The Propensity to be Violent
The Trigger to a violent act
The Propensity to be Violent is a personal factor - that is to say, it resides within the individual committing the act.
The Trigger is a social factor, which resides outside the individual committing the act.
Some examples of triggers (there are dozens of potential triggers) are:
Violence in the media
A person being disrespected
However it is our experience that, with few exceptions, triggers lead to violence only when the propensity to be violent also exists.
Thus most people may get drunk without becoming violent, but some can become lethally dangerous when drunk. Most people watch violent media without this triggering violent behaviour, but research shows that when someone brought up in a violent household watches violent media they are more likely to act violently – because they have the propensity.
A major factor in the development of the propensity to be violent is a lack of empathy. Empathy is a powerful antidote to violence.
Babies are born with the capacity for empathy. However, whether this quality develops or not to become part of their make-up depends on what they learn from observing adult reactions to the pain or suffering of others.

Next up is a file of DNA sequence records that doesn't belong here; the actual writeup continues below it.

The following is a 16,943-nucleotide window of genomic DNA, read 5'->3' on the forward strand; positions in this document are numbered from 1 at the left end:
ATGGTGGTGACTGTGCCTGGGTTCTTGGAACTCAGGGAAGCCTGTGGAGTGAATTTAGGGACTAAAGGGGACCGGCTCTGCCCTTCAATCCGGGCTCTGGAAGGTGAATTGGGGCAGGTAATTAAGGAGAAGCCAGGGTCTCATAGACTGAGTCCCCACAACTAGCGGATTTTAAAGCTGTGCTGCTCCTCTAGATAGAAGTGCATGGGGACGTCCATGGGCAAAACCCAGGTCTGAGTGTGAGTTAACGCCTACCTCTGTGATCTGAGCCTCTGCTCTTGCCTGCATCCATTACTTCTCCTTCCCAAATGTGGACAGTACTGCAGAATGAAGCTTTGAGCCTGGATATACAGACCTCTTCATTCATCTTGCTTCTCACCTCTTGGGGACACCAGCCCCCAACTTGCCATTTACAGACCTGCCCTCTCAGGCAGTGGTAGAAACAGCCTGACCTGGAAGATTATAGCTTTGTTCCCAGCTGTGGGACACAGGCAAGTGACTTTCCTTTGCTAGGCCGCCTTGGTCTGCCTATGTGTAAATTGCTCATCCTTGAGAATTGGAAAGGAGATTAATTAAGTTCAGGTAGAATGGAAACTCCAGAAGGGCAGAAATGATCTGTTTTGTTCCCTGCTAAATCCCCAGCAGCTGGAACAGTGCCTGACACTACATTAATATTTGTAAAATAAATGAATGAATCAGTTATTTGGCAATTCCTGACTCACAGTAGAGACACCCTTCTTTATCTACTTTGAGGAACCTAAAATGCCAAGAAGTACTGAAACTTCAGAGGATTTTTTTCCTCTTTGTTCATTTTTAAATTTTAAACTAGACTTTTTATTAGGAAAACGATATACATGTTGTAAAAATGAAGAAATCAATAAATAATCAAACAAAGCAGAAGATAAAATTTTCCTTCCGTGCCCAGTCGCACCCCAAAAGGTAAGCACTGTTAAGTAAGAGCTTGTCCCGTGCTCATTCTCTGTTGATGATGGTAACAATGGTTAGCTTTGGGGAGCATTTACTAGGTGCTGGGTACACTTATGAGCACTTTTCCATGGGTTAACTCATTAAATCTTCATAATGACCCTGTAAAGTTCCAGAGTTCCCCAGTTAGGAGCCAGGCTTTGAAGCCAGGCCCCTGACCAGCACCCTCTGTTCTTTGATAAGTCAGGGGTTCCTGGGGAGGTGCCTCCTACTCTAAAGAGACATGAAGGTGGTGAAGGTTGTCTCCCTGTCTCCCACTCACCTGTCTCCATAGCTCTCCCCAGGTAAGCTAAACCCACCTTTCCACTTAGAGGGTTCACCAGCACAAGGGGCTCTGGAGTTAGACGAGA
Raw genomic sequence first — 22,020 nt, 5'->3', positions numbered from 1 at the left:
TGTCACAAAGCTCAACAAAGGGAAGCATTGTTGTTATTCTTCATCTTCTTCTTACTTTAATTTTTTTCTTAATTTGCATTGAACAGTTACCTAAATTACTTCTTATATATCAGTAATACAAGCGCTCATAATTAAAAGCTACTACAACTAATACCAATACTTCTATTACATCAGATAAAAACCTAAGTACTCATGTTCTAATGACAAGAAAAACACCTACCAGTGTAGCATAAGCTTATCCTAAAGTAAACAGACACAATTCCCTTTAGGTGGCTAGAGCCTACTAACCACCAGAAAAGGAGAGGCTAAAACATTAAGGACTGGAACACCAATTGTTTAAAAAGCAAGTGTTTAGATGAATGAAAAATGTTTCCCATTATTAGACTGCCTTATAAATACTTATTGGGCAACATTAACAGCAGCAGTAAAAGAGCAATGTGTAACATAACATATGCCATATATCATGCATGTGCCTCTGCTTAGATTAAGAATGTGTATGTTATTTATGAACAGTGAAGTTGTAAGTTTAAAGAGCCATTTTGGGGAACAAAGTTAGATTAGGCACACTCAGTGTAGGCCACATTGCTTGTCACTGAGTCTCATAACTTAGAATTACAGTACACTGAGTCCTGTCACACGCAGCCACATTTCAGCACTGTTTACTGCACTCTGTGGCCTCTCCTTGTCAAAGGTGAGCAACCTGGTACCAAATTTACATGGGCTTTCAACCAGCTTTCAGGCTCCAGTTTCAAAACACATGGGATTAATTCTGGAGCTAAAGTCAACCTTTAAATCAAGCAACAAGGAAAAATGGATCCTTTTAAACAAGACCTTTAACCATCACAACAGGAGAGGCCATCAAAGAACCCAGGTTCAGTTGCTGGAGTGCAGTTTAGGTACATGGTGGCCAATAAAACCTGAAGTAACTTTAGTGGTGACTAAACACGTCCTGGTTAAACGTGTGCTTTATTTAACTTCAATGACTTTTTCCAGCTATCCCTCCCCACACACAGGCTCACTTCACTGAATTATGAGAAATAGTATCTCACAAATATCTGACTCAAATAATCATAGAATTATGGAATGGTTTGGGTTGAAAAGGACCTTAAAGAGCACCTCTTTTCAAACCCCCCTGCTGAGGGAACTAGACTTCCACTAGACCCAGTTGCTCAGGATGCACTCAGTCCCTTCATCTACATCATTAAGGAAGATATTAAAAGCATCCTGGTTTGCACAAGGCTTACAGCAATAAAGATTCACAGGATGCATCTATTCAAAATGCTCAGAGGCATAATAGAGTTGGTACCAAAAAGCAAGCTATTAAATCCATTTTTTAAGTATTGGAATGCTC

Therefore, ensuring babies are cared for in a sensitive, nurturing way that develops empathy would be a huge contribution to preventing violence. Lack of empathy is a major cause of propensity to be violent.
During WAVE’s years of research we have discovered that the same conditions that lead to violence and antisocial behaviour also lead to many other blights on lives including poor mental and physical health, all sorts of addictions, low educational and employment achievements, welfare dependency, poverty and homelessness.
Find out what we can do about it.
To read about this in more detail, you can read Section 3 of our report Violence and what to do about it, or follow the link in our Publications section to read our joint Department for Education/WAVE Trust report Conception to age 2 - the age of opportunity for an understanding of the crucial importance of the earliest months and years of life. Related content: